We end the year with thanks to the WAIMH Board of Directors, the WAIMH Central Office staff, and the many WAIMH members and allied colleagues who have enriched our thinking through contributions to Perspectives IMH. These remain uncertain times for many colleagues and families. In 2024, we will continue to build this publication to support our colleagues and the infants and families they work alongside.


Keren, M., Abdallah, G., & Tyano, S. (2019). WAIMH position paper: Infants’ rights in wartime. Infant Mental Health Journal40(6), 763–767.

Keren, M., Foley, M., Weatherston, D.J., Puura, K., & O’Rourke, P. (2022). Global perspectives on the transdisciplinary field of infant mental health 1993 – 2021: WAIMH eBooks topical resource guide, Volume 1. WAIMH.

World Health Organization. (‎2020)‎. Nurturing care for children living in humanitarian settings: thematic brief. World Health Organization. License: CC BY-NC-SA 3.0 IGO

World Health Organization, United Nations Children’s Fund, World Bank Group. Nurturing care for early childhood development: a framework for helping children survive and thrive to transform health and human potential. Geneva: World Health Organization; 2018. Licence: CC BY-NC-SA 3.0 IGO.

Introducing new editors to the Perspectives IMH team for 2024

Veronica Mestre (Intern Editor)

Photo: Veronica Mestre. Credit: Christen Cantu Photography

Hello from the beautiful hill country of Texas! With deepest gratitude, I have been gifted with the joyous opportunity to join the lovely WAIMH Perspectives family as their new Intern Editor. I am incredibly excited for this new journey and the many serendipitous tomorrows that are yet to come!

I am Veronica Mestre, Parent-child Interaction Research Coder for The University of Washington’s School of Nursing at The Barnard Center for Infant & Early Childhood Mental Health and a Member of the Texas Pediatric Brain Health Initiative. My research experience is rooted in identifying infant and caregiver biobehavioral cues during parent-child interactions as a glimpse into the health of the relationship. Further, it provides a window of opportunity for early clinical interventions and support to be provided for caregivers to form more nurturing, attuned, and responsive relationships with their infants to prevent the development of severe mental illnesses early on.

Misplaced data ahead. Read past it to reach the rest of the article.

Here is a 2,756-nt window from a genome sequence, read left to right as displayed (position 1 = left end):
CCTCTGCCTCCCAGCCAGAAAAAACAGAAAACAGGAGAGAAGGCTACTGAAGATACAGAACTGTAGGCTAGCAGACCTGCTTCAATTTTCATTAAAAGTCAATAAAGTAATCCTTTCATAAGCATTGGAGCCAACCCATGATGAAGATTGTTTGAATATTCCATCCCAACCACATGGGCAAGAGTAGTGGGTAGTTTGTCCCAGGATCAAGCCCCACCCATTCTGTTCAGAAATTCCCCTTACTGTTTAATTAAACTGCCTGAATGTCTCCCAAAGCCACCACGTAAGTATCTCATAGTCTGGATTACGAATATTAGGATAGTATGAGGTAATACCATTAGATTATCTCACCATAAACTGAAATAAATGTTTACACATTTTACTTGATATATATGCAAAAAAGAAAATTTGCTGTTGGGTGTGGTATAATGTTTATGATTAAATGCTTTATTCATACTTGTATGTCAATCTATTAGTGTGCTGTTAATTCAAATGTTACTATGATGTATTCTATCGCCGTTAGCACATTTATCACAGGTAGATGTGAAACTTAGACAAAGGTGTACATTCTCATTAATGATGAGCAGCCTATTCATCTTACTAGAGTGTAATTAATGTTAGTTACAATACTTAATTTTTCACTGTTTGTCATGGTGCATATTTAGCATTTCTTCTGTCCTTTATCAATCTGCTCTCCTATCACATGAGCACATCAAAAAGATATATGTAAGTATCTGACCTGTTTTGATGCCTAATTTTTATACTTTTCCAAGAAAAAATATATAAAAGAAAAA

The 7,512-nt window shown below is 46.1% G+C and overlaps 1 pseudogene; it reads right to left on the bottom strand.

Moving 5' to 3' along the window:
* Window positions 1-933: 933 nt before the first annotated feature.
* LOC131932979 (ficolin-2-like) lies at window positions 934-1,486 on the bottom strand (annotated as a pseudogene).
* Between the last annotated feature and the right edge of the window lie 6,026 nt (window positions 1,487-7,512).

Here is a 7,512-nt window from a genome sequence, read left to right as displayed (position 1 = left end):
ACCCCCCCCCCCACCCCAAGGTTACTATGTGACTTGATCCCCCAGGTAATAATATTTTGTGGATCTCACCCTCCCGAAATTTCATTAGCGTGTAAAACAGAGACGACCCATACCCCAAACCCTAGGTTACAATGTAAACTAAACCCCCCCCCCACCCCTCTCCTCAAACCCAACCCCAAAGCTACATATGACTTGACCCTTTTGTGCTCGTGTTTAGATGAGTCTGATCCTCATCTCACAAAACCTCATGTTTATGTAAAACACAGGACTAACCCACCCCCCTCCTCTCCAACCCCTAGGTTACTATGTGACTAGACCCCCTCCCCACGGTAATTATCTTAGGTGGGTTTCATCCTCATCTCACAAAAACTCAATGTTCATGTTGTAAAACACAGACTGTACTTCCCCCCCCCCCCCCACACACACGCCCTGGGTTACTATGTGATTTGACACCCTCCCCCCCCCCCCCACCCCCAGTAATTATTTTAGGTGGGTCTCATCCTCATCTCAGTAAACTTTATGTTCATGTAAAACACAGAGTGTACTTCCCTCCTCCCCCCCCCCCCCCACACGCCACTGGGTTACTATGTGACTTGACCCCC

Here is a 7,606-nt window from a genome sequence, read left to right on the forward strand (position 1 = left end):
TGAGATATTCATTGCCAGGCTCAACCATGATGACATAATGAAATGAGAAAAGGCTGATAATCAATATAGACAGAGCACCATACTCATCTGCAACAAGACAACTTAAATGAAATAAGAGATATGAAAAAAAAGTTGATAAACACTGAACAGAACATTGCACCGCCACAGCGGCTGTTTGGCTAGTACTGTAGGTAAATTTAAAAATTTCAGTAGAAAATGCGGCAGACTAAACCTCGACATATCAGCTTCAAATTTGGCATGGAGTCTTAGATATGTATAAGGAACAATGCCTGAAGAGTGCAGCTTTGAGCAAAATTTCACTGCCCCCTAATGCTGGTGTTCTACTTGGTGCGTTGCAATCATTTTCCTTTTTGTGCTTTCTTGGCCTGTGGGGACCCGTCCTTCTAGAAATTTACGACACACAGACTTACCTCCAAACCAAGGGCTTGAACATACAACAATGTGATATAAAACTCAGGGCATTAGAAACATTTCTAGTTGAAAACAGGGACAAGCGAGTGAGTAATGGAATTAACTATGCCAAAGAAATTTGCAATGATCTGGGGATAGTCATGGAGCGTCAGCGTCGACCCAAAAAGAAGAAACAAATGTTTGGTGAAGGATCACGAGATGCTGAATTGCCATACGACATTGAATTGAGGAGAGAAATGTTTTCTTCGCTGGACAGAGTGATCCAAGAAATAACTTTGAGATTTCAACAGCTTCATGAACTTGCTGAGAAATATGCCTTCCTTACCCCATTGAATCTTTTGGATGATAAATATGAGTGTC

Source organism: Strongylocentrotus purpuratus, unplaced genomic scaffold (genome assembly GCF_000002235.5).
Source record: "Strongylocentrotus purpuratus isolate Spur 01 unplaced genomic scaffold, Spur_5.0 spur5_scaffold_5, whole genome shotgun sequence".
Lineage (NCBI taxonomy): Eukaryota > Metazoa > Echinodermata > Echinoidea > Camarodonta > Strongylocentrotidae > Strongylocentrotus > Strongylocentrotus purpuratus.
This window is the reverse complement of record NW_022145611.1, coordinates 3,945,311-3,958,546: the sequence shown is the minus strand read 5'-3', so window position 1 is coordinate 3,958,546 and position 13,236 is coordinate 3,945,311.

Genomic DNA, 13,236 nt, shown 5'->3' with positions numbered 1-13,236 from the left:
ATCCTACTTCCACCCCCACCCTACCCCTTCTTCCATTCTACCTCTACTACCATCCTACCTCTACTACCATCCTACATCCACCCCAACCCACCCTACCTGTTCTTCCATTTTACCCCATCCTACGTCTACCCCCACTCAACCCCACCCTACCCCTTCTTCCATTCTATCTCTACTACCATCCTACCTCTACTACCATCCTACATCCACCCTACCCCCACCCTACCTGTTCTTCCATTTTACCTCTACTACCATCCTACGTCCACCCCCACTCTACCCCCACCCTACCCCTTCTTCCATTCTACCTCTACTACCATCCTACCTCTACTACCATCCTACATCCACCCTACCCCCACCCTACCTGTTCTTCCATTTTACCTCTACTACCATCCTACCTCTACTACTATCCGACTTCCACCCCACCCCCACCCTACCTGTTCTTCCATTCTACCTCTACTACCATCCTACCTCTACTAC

Over the last 15 years, I have been graciously placed to work in spaces focused on holistic childhood development within childcare, foster care, and educational environments. In my most recent years, I have also been a new patient intake care coordinator & practice manager for several Pediatric Mental Health Clinics across the United States, specializing in trauma-informed care for children, families, and young adults. I have learned much more about the mental health crisis our world is facing today and ponder on the endless possibilities that we have yet to discover for infant mental health clinical care opportunities.

What most interests me is seeking further advancements in the protection of high-risk infants’ mental health through early identification of mental illnesses and preventative-care interventions. Diversely supporting families in meaningful ways that meet each of their unique needs, stories, and experiences. I am always seeking new avenues to learn more about how to nurture intergenerational wellness starting at the beginning of life despite early traumas or considered encoded epigenetics. I hope to continue expanding on the theories of essential optimization of caregiver-led interventions that intentionally create enriching experiences during these very special seasons of life and how this aligns with the blossoming of overall human development.

I am extraordinarily passionate about the global research work that we are a part of, reforming international accessibility to infant mental health care and education. Blurring the lines of our international borders through this shared space that has been created by the WAIMH as a community for relational connections and the sharing of enlightening awareness. Grounded in the vision and practice of creating a world with healthier babies and families. What a world that could be and will be! I look forward to being a small part of the many more years of advancements we will discover together!

Lauren Keegan (Editor)

Photo: Lauren Keegan. Credit: Emily Obrien